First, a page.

Comment Sections On Newspapers: Bring Out The Wacky

Your average newspaper these days has added a comment section to many of its articles. That’s basically an invitation for extremists, trolls, and jackasses. A Boston Globe story about taxes, transit, or the MBTA is generally followed by several comments insisting that bloated corrupt unions are the cause of all its problems and that only a repeal of the income tax will solve anything. In the New York Times, every article about the economy will draw approximately equal numbers of comments George W. Bush and Barack Obama for the parlous state of global finance, plus at least one blaming George Soros and one advocating a return to the Gold Standard and the abolition of fractional-reserve banking systems.

But the best whackadoo comments are to be found in the dedicated financial press. For example, check out this article about oil-price fluctuations. The entirely reasonable premise of the article – that oil prices are volatile and we should plan for such volatility – leads to six hundred comments in under a day. About half are totally dismissive of a possibility of oil returning to high prices, or insisting that only speculators (George Soros again playing the role of bogeyman) caused oil to cross $100/barrel mark last year. Others of course play the opposite role and insist that ammunition, not oil, is where you want to be investing right now, and at least one commenter pops up noting that he’s stockpiling diesel, ammunition, honey, and clean underwear for the coming apocalypse.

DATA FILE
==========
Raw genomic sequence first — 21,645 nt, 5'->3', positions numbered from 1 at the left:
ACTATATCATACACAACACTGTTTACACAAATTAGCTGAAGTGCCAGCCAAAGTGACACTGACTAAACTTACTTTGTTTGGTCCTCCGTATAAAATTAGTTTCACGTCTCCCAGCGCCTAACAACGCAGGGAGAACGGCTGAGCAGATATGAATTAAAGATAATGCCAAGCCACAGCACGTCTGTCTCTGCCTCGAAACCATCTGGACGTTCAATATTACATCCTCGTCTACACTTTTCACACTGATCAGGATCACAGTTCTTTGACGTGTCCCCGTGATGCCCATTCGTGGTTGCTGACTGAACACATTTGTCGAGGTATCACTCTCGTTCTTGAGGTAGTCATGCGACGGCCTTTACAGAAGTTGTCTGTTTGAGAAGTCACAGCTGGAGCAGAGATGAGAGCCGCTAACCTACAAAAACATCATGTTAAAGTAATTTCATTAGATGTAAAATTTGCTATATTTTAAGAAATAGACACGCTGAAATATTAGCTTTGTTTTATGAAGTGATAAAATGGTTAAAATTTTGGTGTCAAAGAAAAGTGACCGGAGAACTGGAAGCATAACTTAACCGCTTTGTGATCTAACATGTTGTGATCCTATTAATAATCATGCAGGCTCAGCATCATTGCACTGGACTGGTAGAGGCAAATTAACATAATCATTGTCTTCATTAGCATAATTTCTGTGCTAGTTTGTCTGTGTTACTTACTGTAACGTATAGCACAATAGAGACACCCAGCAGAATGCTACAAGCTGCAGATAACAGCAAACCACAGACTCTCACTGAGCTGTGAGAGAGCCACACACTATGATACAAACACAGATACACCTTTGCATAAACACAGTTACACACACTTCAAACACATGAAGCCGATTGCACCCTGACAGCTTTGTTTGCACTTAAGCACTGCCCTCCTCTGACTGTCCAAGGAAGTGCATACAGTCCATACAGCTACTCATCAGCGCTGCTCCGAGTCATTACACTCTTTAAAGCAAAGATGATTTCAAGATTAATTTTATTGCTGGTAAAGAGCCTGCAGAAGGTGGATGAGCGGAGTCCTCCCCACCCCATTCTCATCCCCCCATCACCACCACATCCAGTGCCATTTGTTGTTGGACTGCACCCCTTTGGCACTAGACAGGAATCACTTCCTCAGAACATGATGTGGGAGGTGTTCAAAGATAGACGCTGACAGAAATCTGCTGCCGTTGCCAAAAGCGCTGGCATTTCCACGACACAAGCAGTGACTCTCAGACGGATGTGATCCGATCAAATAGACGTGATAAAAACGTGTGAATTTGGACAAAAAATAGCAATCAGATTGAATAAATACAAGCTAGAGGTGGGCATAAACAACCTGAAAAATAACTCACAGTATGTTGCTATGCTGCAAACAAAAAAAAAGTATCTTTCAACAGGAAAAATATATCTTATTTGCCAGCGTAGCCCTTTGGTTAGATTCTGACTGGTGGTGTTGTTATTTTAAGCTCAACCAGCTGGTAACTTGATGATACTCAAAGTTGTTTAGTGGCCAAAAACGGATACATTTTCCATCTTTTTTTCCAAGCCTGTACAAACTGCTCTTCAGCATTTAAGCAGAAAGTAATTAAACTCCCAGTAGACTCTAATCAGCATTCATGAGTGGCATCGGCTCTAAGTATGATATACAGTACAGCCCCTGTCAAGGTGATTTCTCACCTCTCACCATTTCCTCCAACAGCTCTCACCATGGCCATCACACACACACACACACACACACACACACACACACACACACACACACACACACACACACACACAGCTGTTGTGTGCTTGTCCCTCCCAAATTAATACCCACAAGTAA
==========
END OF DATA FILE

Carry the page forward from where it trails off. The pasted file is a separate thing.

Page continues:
2 thoughts on “Comment Sections On Newspapers: Bring Out The Wacky”

  1. Newspapers allowing readers to comment on every single article is a dreadful option for readers who do not make comments. There will never be a newspaper article that everyone who reads it will agree on. People who feel the need to comment on these articles could better spend their time arguing on a similar topic blog, rather than wasting our newspaper space. These “wacky” commenters are usually very opinionated and can make other readers frustrated. Speaking of wacky, I once wrote a letter to my college newspaper editor and was told it wouldn’t be printed because it was too strange of a thought. People need to leave their comments to their friends, or send letters to the editor, or argue with people on a blog.

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